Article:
Van Life Adventure in Alaska: Not All Fun and Games

Exploring Rural Alaska in a Blizzard

Videos often romanticize van life, representing it as a perfect adventure. Though, living on the road isn’t always enjoyable. Tim Johnson from Truck House Life’s YouTube channel has experienced the harsher side of travel. For example, he is no stranger to driving hundreds of miles in rural Alaska during heavy snowfall and temperatures plunging down to -60°F. Unfortunately, during one of his trips, Tim encountered a caribou in the roadway. This serves as an accurate illustration of the reality for him.

Johnson’s rig is a 9th-generation Ford F-350 with an ancient, 7.3L Power Stroke turbodiesel V8. In lieu of the stock cargo bed it has been enhanced by a teeny dwelling made out of wood. It has been outfitted with all that one would require to engage in full-time vagabonding – encompassing a bunk and as well as an oven.

On Tuesday, in a video uploaded to his personal channel, Johnson sought to reach Deadhorse– a hamlet in the Arctic Ocean vicinity. Popular primarily amongst individuals laboring in the Prudhoe Bay oilfields on the Alaskan northern peak, it is further renowned as a popular destination for tourist attractions such as multiple nocturnal hours during the winter season, never-ending daylight during summertime, along with the spectacle of the candle-glowing auroras.

The roadways and the atmospheric conditions are approaching a nightmarish state. Severe winds and a raging snow storm give Johnson almost no scope to discern the path ahead. Snow is piled up on the route at multiple locations, compelling Johnson to drive the same worn-out path as other large vehicles. Van life appears to be nothing close to the dreamy Utopian vision it often portrays.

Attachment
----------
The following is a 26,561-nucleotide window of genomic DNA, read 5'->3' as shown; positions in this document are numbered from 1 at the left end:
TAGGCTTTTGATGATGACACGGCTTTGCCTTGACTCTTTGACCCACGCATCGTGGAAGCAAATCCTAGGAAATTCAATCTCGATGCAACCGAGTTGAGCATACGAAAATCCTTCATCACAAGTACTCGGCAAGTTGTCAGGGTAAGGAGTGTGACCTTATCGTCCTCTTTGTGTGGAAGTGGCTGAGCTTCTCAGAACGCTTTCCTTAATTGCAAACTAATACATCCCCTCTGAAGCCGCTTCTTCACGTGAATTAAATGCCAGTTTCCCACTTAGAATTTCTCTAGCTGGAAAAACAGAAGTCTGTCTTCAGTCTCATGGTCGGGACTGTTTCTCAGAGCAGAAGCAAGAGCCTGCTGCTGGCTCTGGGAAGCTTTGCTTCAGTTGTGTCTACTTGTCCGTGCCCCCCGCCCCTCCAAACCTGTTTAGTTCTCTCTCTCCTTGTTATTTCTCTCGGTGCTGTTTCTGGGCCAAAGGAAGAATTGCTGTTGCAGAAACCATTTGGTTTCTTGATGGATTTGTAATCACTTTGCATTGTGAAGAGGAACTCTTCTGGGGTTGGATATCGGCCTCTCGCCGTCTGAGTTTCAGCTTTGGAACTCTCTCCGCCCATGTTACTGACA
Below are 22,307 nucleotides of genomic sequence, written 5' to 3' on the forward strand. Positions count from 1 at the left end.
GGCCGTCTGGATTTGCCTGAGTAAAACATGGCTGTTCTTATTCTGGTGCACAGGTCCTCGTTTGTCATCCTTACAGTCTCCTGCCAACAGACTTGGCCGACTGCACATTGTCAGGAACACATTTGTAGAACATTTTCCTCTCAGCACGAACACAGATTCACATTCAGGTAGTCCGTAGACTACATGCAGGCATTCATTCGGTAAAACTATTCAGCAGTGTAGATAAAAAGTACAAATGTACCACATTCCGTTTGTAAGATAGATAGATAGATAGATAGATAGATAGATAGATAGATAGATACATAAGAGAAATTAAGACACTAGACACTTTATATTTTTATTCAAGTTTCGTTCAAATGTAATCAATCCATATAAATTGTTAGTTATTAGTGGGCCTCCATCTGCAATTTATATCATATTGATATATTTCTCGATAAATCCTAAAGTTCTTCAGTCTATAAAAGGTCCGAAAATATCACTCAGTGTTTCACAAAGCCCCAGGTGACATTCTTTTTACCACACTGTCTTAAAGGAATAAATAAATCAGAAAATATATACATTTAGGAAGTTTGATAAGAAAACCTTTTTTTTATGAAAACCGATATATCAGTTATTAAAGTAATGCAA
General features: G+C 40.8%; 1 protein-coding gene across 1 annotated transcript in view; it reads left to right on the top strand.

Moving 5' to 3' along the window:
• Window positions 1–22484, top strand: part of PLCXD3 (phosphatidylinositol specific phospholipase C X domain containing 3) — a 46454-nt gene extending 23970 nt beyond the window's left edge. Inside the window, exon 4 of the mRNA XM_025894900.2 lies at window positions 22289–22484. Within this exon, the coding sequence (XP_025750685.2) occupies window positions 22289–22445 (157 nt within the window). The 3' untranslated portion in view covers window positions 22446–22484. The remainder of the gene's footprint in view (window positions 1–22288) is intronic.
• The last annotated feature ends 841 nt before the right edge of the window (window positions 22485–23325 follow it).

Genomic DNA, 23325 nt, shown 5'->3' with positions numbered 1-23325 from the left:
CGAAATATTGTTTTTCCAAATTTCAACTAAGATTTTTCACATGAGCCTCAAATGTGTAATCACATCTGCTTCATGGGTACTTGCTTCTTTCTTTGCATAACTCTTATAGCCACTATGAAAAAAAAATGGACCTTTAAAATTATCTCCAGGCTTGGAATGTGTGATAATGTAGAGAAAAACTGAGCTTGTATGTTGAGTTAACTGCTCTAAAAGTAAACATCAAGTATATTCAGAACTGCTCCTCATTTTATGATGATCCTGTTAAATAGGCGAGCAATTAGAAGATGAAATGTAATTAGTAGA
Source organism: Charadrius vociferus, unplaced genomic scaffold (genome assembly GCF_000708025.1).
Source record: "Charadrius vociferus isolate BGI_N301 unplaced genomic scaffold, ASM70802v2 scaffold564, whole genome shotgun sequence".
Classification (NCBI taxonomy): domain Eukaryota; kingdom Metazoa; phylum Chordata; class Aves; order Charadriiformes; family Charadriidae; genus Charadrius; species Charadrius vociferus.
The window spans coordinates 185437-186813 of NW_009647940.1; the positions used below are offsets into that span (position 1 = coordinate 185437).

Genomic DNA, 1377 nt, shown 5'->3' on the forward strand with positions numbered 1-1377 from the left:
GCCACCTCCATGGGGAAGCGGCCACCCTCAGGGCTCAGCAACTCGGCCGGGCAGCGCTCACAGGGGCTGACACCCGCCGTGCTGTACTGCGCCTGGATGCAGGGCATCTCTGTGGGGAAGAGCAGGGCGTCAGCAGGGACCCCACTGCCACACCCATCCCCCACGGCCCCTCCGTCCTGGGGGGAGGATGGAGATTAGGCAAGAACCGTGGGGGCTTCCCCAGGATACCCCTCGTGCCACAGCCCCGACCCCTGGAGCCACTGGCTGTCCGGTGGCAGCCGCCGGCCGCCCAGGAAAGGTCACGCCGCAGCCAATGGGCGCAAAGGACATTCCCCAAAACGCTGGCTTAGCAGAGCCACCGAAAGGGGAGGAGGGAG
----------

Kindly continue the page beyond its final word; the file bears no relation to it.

After weathering the foul storm, Johnson arrived at a Department of Transportation station, only to learn that the route was blocked due to five destroyed trucks obstructing the highway. He was forced to turn around. Fortunately, a kind representative from the DOT offered to provide Johnson with an on-site inspection of the extensive wreckage, keeping him abreast of the situation.

Going back isn’t an effortless process. At approximately 44 minutes into the video, Johnson is driving smoothly when he unexpectedly finds his way blocked by a collection of caribou traversing the street. The tarmac is very icy, meaning he lacks the ability to decelerate before he struck one. Fortunately, the animal hastened away, and the vehicle’s guard bar was capable of withstanding the hit without any damage.

The buffer of snow and piercing cold temperature make this drive appear to be a perilous voyage, rather than something to look forward to. Additionally, driving such a far distance just for the route to become impracticable near our finale would be utterly devastating to us. Despite all this however, Johnson doesn’t seem concerned, which is a commendable outlook to have.

This is the conclusive segment of a three-part set of episodes concerning Johnson’s voyage. The other two segments, integrated, last close to ninety minutes. In case you’re mulling over exploring the globe utilizing your transportable home, we recommend taking in all three of the clips to make sure your outlooks are properly arranged.

My Worst Nightmare Happened | Driving my Old Ford Truck House to the Arctic Ocean in a -60F Blizzard

Source: Truck House Life via YouTube

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